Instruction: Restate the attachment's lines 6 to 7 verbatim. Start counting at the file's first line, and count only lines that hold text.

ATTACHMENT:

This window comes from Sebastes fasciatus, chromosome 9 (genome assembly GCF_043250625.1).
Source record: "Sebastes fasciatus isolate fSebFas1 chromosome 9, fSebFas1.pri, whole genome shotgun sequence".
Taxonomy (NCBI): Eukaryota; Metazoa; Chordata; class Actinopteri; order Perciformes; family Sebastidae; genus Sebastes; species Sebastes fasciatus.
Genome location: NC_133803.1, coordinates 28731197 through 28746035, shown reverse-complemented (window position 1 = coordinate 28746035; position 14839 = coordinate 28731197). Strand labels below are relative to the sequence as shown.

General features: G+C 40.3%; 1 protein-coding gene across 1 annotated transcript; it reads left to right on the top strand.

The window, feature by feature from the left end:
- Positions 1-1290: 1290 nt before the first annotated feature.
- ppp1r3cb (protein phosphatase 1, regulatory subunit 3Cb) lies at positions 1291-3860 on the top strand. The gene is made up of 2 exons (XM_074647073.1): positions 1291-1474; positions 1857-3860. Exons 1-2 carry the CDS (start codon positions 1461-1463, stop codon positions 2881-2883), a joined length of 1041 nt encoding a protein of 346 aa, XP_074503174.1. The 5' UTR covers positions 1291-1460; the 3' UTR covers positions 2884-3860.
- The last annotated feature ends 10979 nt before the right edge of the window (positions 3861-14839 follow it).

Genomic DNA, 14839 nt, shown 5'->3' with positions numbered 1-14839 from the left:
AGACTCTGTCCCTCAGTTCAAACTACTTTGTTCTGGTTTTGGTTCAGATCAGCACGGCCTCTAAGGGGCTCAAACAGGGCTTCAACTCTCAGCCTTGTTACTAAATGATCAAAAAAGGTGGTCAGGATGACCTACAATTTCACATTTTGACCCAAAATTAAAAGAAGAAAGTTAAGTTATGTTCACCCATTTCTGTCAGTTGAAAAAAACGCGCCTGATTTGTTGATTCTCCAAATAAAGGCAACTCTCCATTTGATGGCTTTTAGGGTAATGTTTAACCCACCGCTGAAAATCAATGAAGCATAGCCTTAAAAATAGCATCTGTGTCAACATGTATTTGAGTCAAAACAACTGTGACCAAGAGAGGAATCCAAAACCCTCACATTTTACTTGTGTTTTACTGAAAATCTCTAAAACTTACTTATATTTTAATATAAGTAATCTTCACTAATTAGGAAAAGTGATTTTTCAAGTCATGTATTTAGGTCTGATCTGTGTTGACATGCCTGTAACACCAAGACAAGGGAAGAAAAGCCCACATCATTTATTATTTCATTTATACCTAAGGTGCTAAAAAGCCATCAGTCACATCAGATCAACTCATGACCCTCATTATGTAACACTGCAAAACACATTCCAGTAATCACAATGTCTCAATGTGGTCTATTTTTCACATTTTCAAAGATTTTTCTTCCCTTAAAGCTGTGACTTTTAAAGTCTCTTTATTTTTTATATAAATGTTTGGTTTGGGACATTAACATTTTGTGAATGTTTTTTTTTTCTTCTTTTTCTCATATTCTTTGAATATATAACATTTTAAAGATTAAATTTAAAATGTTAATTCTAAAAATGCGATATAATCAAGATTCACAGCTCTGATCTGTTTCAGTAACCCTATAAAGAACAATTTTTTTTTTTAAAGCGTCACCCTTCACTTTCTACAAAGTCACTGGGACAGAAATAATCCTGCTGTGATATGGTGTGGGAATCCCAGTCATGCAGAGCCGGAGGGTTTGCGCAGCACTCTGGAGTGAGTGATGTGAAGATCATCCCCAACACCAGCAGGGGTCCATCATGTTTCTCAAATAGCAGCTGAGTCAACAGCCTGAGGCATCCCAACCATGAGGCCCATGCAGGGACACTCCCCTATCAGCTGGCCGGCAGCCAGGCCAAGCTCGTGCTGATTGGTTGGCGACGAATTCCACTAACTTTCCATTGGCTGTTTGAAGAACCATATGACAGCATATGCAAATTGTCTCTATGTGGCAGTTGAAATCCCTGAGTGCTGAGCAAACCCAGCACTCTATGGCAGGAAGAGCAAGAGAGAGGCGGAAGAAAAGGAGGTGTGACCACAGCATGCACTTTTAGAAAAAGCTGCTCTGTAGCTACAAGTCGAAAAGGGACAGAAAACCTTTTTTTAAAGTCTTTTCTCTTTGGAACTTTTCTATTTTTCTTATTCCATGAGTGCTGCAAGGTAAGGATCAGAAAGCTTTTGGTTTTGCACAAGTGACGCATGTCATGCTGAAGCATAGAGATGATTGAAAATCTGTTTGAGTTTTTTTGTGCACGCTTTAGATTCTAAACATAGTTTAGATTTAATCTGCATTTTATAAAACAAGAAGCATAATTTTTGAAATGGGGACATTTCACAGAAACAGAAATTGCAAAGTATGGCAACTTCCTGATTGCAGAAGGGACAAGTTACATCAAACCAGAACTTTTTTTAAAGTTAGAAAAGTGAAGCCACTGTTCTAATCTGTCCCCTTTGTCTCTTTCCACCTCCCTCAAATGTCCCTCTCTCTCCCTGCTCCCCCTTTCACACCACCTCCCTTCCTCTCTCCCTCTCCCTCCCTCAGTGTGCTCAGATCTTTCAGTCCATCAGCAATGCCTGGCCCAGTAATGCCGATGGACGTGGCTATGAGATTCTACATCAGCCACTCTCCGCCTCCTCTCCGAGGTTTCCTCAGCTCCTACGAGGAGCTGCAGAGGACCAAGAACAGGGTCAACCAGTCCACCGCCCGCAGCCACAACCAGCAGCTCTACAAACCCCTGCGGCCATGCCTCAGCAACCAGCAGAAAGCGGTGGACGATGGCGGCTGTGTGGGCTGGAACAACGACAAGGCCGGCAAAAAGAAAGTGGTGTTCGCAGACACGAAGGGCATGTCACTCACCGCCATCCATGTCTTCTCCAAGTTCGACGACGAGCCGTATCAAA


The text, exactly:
The window, feature by feature from the left end:
- Positions 1-1290: 1290 nt before the first annotated feature.